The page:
O Mother of Sorrows, as thy children, we are most at home with thee at the foot of the cross. Give every moment of our sufferings to our crucified Saviour that He may count our pains with His. Make us trust all to Him, and some day we shall see how good and tender He has been to us to give us the thorny crown.
Pietà z Tubądzina, c. 1450
I saw the son of man go by,
Crowned with a crown of thorns.
“Was it not finished Lord,” said I,
“And all the anguish borne?”
He turned on me His awful eyes;
“Hast Thou not understood?
So every soul is a Calvary
And every sin a rood.”
It is I who am offered up each day on the altar, true God and true man, under the appearance of bread.
-Jesus to St. Bridget of Sweden
O Holy Christchild, have mercy on us!
Just as our Lord Jesus chose to enter into the world
by being born in a lowly, unkempt stable,
so today He chooses to enter into,
and be born in our lowly and unkempt hearts.
—my friend Larry Farrell OCDS
Something we all must realise about Christmas. It is a season of celebration and remembrance of why the Lord and Saviour was born — to die for our salvation. May we ready the way and create in ourselves a comfortable home for Jesus Christ!!
Germans call the holly plant Christdorn. They associated hollies’ prickly leaves with Christ’s crown of thorns. German legend holds that the holly berries originally were yellow, but were stained red when the blood of Christ was spilled during His crucifixion.
We are nearly always longing for an easy religion, easy to understand and easy to follow; a religion with no mystery, no insoluble problems, no snags; a religion that would allow us to escape from our miserable human condition; a religion in which contact with God spares us all strife, all uncertainty, all suffering and all doubt; in short, a religion without a cross.
How could I bear a crown of gold when the Lord bears a crown of thorns? And bears it for me!
—Princess St Elizabeth of Hungary
The Renunciation of Saint Elizabeth of Hungary — James Collinson
Francesco Celebrano, Holy Face Supported by Angels (detail), 1762-8
Eternal Father, we offer Thee the adorable Face of Thy well-beloved Son, for the honour and glory of Thy Holy Name and for the salvation of souls.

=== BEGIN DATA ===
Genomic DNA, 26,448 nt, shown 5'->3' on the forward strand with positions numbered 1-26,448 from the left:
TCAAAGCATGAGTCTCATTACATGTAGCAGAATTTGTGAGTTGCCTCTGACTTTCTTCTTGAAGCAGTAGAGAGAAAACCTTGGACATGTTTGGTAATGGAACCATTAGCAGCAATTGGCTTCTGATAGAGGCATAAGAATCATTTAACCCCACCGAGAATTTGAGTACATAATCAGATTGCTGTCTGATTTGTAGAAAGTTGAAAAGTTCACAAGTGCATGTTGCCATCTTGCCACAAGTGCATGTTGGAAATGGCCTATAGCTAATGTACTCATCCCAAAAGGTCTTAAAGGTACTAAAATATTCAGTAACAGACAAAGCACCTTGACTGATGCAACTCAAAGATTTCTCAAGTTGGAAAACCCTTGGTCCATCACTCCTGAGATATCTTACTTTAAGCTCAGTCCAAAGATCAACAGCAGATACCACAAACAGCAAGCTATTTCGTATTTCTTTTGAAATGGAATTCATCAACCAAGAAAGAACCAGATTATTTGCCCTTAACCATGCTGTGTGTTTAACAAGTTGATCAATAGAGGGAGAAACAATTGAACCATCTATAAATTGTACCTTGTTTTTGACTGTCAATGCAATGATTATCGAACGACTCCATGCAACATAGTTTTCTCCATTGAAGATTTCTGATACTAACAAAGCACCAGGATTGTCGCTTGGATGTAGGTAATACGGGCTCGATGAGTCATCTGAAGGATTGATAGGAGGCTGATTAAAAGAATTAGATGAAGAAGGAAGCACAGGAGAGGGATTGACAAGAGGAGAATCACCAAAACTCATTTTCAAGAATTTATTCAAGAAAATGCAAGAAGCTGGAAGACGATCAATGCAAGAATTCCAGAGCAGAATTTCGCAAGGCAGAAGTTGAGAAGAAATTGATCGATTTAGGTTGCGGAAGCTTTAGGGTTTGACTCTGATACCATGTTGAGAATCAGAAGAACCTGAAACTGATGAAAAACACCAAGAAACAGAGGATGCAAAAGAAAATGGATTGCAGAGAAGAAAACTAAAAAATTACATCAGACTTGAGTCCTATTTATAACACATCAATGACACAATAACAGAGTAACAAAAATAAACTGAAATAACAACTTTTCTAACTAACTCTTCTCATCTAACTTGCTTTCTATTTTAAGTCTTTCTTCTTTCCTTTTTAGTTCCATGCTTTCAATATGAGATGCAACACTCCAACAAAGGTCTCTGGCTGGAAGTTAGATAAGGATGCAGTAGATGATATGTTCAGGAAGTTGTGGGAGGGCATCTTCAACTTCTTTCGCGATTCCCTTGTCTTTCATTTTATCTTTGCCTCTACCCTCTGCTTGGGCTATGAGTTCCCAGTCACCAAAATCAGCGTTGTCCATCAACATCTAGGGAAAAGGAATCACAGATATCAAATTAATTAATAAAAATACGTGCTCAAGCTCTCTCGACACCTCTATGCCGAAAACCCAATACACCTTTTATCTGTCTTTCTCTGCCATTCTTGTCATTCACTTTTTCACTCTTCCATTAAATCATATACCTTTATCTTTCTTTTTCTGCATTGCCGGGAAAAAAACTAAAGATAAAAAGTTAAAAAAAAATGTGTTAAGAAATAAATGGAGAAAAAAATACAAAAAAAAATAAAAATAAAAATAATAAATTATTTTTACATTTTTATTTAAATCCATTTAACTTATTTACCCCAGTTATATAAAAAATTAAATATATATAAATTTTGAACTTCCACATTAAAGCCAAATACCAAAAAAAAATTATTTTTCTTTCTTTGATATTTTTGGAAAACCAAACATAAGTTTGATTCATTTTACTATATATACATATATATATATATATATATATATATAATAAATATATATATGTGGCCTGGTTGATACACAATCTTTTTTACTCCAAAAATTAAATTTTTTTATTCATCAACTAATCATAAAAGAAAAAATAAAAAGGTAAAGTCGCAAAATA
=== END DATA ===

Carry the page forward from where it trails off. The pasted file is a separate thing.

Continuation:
May the most Holy, most Sacred, most Adorable,
Most Incomprehensible and Ineffable Name of God
Be always Praised, Blessed, Loved, Adored and Glorified,
In Heaven, on Earth and under the Earth,
By all the Creatures of God,
And by the Sacred Heart of Our Lord Jesus Christ,
In the most Holy Sacrament of the Altar. Amen.
St. Paul of the Cross, pray for us!
When you are alone in your room, take your crucifix, kiss its five wounds reverently, tell it to preach to you a little sermon, and then listen to the words of eternal life that it speaks to your heart; listen to the pleading of the thorns, the nails, the precious Blood. Oh, what an eloquent sermon!
Christ, who loves us, loves us in a way that we can appreciate and understand, and he makes himself available to us in our emotions. Christ can love us, and we can love him in return. Yet the traditional devotion to the Sacred Heart of Jesus has also stressed that the love of God in Christ is met, more often than not, by our refusal. The Heart of Jesus is not only radiant with love for us, but it is a wounded heart, encircled by thorns, and pierced — this is a Heart that we tried to kill, a love that we tried to extinguish.
But our attempts were frustrated by the willingness of Christ to love us even more.
In this respect, the Sacred Heart of Jesus is itself an image of the totality of the Incarnation. The Incarnation is the revelation that God is love and that this love, resisting all our attempts to make it into something that serves our own egos, will always look in this world like Christ. What we did to this love, and continue to do to this love, is irrefutable evidence of how unlovable that we are — at least from our vantage point. However, seen from the vantage point of God, our failure to love Him enflames His passion for us all the more. If, in the narrowness of our human hearts, we fail to understand why God’s love in Christ would resist the standards of justice that we all too readily impose, this might mean we actually appreciate how mysterious God’s love actually is.
God does not love us as we are accustomed to love each other. God does not love us because we deserve it or because we have earned it or because we have something that God needs that he lacks in his own nature. Instead, God is love. The Sacred Heart of Jesus is trying to make this point visually as its verbal expression seems at times harder to understand. Understanding all this is one thing. Accepting it is another.
—Fr Steve Grunow, The Sacred Heart of Jesus